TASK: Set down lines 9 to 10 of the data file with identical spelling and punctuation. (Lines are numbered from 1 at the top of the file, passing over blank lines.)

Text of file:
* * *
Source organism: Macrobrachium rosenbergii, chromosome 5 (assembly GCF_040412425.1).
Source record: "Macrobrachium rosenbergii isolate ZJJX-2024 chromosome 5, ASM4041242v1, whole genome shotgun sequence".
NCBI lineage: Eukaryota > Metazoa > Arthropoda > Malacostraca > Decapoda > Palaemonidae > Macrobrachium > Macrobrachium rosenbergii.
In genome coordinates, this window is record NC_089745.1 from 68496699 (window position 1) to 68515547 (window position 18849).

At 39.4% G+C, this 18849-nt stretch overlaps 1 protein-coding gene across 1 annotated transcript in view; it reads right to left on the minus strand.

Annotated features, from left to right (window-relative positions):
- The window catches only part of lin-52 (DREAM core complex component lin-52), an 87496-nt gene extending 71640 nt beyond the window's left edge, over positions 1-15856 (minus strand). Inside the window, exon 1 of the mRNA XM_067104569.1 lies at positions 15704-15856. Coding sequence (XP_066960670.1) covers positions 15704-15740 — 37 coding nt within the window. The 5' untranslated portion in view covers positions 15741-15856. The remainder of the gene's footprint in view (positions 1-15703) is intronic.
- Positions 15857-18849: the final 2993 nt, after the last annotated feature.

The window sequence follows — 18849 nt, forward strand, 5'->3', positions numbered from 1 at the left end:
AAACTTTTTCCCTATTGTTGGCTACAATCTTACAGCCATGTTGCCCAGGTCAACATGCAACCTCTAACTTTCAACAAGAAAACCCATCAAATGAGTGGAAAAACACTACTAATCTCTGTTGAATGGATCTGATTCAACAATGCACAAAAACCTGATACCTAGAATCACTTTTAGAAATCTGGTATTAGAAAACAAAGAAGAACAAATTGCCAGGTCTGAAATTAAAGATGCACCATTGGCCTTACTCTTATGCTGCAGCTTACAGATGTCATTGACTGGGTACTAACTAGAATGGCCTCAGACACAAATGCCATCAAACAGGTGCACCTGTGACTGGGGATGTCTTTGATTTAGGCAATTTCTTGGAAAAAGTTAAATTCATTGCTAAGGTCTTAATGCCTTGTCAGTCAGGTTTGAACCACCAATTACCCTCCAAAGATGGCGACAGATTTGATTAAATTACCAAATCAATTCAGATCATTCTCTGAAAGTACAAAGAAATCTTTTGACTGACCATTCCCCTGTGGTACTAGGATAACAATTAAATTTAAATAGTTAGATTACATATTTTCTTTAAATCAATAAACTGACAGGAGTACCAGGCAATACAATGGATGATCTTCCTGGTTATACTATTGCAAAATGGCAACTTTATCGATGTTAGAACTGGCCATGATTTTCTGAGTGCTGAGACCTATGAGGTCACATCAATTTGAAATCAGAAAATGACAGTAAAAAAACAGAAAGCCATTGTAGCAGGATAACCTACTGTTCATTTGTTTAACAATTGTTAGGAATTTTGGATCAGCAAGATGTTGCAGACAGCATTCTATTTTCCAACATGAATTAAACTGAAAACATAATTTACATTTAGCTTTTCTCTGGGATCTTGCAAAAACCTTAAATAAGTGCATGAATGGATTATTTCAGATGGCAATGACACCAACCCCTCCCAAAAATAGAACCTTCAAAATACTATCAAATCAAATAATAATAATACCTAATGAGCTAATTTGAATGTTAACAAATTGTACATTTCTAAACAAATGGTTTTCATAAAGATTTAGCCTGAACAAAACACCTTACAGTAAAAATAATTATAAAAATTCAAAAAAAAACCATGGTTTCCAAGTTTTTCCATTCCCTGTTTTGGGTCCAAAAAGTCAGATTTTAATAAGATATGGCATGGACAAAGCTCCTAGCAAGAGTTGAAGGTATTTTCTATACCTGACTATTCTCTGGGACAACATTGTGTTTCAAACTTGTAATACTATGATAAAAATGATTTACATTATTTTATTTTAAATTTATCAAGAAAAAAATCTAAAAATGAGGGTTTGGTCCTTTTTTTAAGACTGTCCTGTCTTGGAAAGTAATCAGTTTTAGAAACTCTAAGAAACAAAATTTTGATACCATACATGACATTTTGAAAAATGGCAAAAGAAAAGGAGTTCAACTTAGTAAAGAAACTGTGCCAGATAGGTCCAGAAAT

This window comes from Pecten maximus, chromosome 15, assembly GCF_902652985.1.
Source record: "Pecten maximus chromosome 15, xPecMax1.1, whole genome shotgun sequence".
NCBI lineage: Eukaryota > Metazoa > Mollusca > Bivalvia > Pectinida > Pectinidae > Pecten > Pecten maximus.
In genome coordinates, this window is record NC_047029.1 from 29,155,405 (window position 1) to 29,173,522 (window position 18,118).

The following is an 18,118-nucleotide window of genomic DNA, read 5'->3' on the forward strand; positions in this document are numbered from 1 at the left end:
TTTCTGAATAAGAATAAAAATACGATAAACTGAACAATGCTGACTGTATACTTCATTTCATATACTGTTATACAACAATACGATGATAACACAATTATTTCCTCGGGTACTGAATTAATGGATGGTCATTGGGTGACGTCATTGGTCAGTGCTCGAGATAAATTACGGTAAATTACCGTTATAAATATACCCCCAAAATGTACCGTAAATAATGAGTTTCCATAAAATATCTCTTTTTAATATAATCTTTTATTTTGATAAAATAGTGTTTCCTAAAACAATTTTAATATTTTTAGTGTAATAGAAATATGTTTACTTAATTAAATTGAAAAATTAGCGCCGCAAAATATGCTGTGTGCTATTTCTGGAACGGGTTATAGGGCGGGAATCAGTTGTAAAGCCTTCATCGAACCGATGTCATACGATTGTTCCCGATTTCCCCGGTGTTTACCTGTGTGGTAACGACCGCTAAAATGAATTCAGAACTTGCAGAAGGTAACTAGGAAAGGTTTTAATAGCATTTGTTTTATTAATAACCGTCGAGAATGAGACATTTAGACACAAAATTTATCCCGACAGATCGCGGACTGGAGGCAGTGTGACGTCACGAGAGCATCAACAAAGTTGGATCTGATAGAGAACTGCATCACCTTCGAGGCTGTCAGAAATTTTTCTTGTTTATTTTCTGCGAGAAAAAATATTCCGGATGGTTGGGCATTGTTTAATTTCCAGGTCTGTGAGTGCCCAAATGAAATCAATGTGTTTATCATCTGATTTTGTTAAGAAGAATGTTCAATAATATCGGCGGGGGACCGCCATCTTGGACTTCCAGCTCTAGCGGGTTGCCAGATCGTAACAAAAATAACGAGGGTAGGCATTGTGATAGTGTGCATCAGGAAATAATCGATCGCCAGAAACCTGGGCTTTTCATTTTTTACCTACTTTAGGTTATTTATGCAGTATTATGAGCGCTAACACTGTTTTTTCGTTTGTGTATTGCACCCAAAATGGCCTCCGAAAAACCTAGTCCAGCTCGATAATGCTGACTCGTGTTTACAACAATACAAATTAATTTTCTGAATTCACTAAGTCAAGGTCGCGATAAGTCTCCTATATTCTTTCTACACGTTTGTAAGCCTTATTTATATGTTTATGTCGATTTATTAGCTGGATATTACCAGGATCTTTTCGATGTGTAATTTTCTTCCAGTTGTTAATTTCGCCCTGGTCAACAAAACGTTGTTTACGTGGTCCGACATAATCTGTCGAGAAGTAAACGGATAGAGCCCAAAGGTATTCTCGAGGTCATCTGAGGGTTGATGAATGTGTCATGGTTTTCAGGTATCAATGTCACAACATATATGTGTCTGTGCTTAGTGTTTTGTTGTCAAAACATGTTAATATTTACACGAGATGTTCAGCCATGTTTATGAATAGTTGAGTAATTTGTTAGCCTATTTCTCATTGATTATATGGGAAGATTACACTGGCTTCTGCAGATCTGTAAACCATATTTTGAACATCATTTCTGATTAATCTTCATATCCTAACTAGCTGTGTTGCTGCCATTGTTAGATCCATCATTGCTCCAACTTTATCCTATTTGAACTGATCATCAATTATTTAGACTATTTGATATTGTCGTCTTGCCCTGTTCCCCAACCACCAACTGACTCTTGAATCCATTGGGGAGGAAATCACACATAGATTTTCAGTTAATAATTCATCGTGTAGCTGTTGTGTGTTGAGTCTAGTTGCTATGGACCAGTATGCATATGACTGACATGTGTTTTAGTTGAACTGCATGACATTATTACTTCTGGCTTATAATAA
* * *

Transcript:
The window sequence follows — 18849 nt, forward strand, 5'->3', positions numbered from 1 at the left end:
AAACTTTTTCCCTATTGTTGGCTACAATCTTACAGCCATGTTGCCCAGGTCAACATGCAACCTCTAACTTTCAACAAGAAAACCCATCAAATGAGTGGAAAAACACTACTAATCTCTGTTGAATGGATCTGATTCAACAATGCACAAAAACCTGATACCTAGAATCACTTTTAGAAATCTGGTATTAGAAAACAAAGAAGAACAAATTGCCAGGTCTGAAATTAAAGATGCACCATTGGCCTTACTCTTATGCTGCAGCTTACAGATGTCATTGACTGGGTACTAACTAGAATGGCCTCAGACACAAATGCCATCAAACAGGTGCACCTGTGACTGGGGATGTCTTTGATTTAGGCAATTTCTTGGAAAAAGTTAAATTCATTGCTAAGGTCTTAATGCCTTGTCAGTCAGGTTTGAACCACCAATTACCCTCCAAAGATGGCGACAGATTTGATTAAATTACCAAATCAATTCAGATCATTCTCTGAAAGTACAAAGAAATCTTTTGACTGACCATTCCCCTGTGGTACTAGGATAACAATTAAATTTAAATAGTTAGATTACATATTTTCTTTAAATCAATAAACTGACAGGAGTACCAGGCAATACAATGGATGATCTTCCTGGTTATACTATTGCAAAATGGCAACTTTATCGATGTTAGAACTGGCCATGATTTTCTGAGTGCTGAGACCTATGAGGTCACATCAATTTGAAATCAGAAAATGACAGTAAAAAAACAGAAAGCCATTGTAGCAGGATAACCTACTGTTCATTTGTTTAACAATTGTTAGGAATTTTGGATCAGCAAGATGTTGCAGACAGCATTCTATTTTCCAACATGAATTAAACTGAAAACATAATTTACATTTAGCTTTTCTCTGGGATCTTGCAAAAACCTTAAATAAGTGCATGAATGGATTATTTCAGATGGCAATGACACCAACCCCTCCCAAAAATAGAACCTTCAAAATACTATCAAATCAAATAATAATAATACCTAATGAGCTAATTTGAATGTTAACAAATTGTACATTTCTAAACAAATGGTTTTCATAAAGATTTAGCCTGAACAAAACACCTTACAGTAAAAATAATTATAAAAATTCAAAAAAAAACCATGGTTTCCAAGTTTTTCCATTCCCTGTTTTGGGTCCAAAAAGTCAGATTTTAATAAGATATGGCATGGACAAAGCTCCTAGCAAGAGTTGAAGGTATTTTCTATACCTGACTATTCTCTGGGACAACATTGTGTTTCAAACTTGTAATACTATGATAAAAATGATTTACATTATTTTATTTTAAATTTATCAAGAAAAAAATCTAAAAATGAGGGTTTGGTCCTTTTTTTAAGACTGTCCTGTCTTGGAAAGTAATCAGTTTTAGAAACTCTAAGAAACAAAATTTTGATACCATACATGACATTTTGAAAAATGGCAAAAGAAAAGGAGTTCAACTTAGTAAAGAAACTGTGCCAGATAGGTCCAGAAAT